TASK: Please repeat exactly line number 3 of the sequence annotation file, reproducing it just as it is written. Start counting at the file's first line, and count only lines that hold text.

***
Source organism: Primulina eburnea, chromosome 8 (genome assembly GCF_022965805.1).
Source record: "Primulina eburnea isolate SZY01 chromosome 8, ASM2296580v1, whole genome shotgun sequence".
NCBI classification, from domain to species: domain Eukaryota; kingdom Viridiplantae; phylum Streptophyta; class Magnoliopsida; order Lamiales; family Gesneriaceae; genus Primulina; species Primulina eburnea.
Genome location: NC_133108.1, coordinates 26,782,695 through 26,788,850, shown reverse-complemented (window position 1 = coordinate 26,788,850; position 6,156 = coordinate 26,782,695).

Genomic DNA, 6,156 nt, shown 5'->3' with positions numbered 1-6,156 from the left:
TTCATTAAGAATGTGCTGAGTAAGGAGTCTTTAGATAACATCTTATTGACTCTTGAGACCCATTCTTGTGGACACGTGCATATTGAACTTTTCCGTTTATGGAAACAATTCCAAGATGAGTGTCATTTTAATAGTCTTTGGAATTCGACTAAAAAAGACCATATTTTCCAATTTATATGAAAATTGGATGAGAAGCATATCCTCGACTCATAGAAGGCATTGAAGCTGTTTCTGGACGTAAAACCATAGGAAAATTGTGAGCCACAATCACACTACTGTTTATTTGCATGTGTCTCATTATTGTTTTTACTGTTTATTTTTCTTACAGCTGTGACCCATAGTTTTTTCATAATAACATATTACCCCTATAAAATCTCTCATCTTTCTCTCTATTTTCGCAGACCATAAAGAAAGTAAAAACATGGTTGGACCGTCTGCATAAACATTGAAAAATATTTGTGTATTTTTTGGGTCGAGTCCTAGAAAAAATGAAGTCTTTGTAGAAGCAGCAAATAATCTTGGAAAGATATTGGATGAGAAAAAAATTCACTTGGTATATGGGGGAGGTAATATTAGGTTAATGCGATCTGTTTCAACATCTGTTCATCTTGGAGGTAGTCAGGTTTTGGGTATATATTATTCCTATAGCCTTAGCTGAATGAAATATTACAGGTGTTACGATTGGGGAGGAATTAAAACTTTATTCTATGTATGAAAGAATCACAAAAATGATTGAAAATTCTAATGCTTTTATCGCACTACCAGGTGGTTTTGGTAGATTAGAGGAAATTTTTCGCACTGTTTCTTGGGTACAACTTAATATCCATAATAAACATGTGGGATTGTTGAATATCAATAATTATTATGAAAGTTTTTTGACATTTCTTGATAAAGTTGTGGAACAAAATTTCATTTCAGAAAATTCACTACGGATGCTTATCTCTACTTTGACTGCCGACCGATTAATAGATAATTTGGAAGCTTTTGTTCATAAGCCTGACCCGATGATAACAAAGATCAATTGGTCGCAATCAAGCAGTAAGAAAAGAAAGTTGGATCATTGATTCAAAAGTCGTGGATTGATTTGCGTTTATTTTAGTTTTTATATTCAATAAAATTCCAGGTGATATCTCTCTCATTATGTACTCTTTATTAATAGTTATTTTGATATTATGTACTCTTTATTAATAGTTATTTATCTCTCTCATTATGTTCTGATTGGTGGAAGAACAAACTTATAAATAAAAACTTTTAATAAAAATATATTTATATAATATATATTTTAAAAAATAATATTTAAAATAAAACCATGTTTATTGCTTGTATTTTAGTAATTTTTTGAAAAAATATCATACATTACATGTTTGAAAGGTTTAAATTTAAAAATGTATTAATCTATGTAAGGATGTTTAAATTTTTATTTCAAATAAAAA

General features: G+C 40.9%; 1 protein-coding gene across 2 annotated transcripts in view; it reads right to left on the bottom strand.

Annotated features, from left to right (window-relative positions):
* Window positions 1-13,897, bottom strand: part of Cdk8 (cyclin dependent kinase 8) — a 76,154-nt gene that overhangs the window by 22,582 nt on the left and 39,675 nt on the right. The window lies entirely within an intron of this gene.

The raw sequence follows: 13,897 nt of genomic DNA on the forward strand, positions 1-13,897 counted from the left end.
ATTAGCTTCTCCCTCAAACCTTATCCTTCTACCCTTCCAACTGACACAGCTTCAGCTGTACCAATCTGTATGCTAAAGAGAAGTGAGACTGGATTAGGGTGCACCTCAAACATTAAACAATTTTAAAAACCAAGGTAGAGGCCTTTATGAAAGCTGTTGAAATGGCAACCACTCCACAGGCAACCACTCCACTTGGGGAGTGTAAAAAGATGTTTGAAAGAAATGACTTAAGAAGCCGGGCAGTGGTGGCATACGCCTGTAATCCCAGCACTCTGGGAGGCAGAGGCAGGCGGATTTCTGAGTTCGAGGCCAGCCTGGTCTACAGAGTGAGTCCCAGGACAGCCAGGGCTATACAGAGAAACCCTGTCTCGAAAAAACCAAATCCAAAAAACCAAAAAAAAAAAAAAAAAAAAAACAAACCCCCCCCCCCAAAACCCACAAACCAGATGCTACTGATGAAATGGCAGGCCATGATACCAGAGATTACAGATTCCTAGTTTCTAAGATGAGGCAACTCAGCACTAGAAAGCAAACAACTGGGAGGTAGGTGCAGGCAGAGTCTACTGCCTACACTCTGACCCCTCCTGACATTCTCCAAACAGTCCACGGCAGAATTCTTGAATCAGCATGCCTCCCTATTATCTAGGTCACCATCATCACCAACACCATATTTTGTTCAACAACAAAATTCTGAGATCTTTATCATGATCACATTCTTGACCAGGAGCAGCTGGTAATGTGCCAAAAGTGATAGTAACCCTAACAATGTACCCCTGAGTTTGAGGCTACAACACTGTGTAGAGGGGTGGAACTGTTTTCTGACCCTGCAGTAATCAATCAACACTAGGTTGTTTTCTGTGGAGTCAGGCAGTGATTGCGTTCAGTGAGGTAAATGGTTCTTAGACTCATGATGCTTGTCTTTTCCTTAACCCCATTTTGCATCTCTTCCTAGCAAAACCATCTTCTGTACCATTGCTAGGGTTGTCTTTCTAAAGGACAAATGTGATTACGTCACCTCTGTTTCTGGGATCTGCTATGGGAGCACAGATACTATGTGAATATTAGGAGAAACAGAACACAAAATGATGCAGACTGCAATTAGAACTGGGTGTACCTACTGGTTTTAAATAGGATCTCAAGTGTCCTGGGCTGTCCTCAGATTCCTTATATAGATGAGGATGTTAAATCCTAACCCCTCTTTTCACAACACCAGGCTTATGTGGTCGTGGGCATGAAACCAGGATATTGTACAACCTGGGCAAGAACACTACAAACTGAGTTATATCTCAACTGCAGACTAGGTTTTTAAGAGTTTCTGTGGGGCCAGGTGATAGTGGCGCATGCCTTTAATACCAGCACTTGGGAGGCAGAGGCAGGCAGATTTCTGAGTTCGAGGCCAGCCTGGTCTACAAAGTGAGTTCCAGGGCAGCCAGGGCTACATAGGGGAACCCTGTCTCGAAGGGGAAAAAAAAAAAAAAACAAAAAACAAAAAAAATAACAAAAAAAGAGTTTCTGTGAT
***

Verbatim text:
NCBI classification, from domain to species: domain Eukaryota; kingdom Viridiplantae; phylum Streptophyta; class Magnoliopsida; order Lamiales; family Gesneriaceae; genus Primulina; species Primulina eburnea.